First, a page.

The Jury Is Out on the Future of Work
Work has transformed into a big experiment. As much as we try to identify, understand and label what's happening and what's to come, no one has a definitive answer.For example, the Great Resignation’s association with the pandemic is gospel to many, yet Harvard professors Joseph Fuller and William Kerr argue that the idea is “overblown.” They posit the current state of the workplace is not a short-term bout of turbulence provoked by the pandemic, but rather a continuation of a long-term trend. In the 2022 Harvard Business Review article "The Great Resignation Was Not Caused by the Pandemic," Kerr and Fuller note that: “Data on total employment from 2009 to 2019 reveals the Great Resignation is not a pandemic-driven anomaly.”
For a long time, we have been told that The Great Resignation is caused by employees reconsidering their relationship with their jobs, what they are willing to put up with and the size of their paychecks. In a 2022 article published in MIT Sloan Management Review, Donald Sull, Charles Sull and Ben Zweig wrote that: “Much of the media discussion about the Great Resignation has focused on employee dissatisfaction with wages. How frequently and positively employees mentioned compensation, however, ranks 16th among all topics in terms of predicting employee turnover.”
By contrast, a report by researchers Kim Parker and Juliana Menasce Horowitz of the Pew Research Center found the majority of workers who quit their job in 2021 said low pay (63%), no opportunities for advancement (63%) and feeling disrespected at work (57%) were the reasons why they quit.
Who's right? It could be that the sentiments and actions of workers are fluid regardless of the conclusions well-intended experts reach. The reality is we haven’t settled in, according to American professor, lecturer, author and podcast host Brene Brown. She calls this period “The Great Awkward,” and isn't yet ready to say that working remotely is a good idea.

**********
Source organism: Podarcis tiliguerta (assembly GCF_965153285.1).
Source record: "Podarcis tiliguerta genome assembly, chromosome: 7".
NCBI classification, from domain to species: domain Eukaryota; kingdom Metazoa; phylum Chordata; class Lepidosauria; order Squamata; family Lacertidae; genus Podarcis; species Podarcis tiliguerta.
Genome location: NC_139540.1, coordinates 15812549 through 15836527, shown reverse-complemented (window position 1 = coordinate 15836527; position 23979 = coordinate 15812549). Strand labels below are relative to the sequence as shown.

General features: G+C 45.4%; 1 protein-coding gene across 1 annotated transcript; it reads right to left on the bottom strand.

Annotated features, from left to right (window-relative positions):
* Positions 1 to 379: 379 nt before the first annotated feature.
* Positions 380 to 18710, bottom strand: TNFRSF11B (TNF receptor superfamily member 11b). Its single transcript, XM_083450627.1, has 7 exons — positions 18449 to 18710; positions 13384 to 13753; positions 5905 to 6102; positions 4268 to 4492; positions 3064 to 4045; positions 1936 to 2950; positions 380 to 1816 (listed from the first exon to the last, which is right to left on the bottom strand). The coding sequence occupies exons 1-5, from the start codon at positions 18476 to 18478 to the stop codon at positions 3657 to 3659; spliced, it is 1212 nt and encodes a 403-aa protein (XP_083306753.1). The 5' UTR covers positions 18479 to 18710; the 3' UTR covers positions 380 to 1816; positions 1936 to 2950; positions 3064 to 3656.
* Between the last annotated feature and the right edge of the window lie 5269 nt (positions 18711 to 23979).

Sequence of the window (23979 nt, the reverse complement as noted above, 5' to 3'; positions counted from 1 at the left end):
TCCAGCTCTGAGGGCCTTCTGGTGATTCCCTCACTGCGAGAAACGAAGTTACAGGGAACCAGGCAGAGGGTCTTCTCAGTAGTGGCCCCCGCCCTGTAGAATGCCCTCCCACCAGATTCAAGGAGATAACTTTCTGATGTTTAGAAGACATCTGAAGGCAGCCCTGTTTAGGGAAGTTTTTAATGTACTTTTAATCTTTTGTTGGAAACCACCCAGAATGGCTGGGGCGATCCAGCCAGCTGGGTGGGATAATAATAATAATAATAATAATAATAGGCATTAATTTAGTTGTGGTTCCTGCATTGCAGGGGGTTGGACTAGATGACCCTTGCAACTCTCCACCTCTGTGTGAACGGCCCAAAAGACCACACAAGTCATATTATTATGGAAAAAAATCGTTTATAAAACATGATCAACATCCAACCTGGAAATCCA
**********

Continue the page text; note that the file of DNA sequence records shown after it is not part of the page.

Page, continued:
“We’re not OK. Our kids are falling apart. So, I just want to challenge the myth that COVID was a great working remote success story, because I just don’t think we’ve got the data to say that, and just like we don’t have the data to say it worked, we don’t have the data to say that all the problems, the partnerships, the marriages, the kids, the mental health struggle were due to remote work. There’s a lot of other things going on,” Brown said in a podcast earlier this year.
All things considered, it’s worth considering the following ideas in regards to the future of work.
Offices as a Tool
“Offices are tools,” said Tsedal Neeley, a Harvard Business School professor and author of "Remote Work Revolution: Succeeding from Anywhere." In a LinkedIn Live interview hosted by HBR, she said: “We need to think of offices as tools as we would any digital tools that will enable us to do remote work. And if we think of offices as tools for collaboration purposes and innovation purposes, we go there when we were about to do some ideation or some creative work, not just to do the things that we would do normally from home.”
She added that young people — or anyone who is early in their career — want to be in the office more frequently. Although this can be a good thing, Neeley noted that oftentimes it's futile for workers to come in when no one is around to help them. "So, there’s some coordination that needs to take place there,” she said.
Neeley also recommended that employees meet with their co-workers from time to time. These meetings should be coordinated and communicated in advance.
“We’ll come in the office to do these particular tasks, to work on these problems. Once a month, we’ll spend four, five hours together to do this. You just have to be thoughtful about what you want to do when you bring people in,” she said.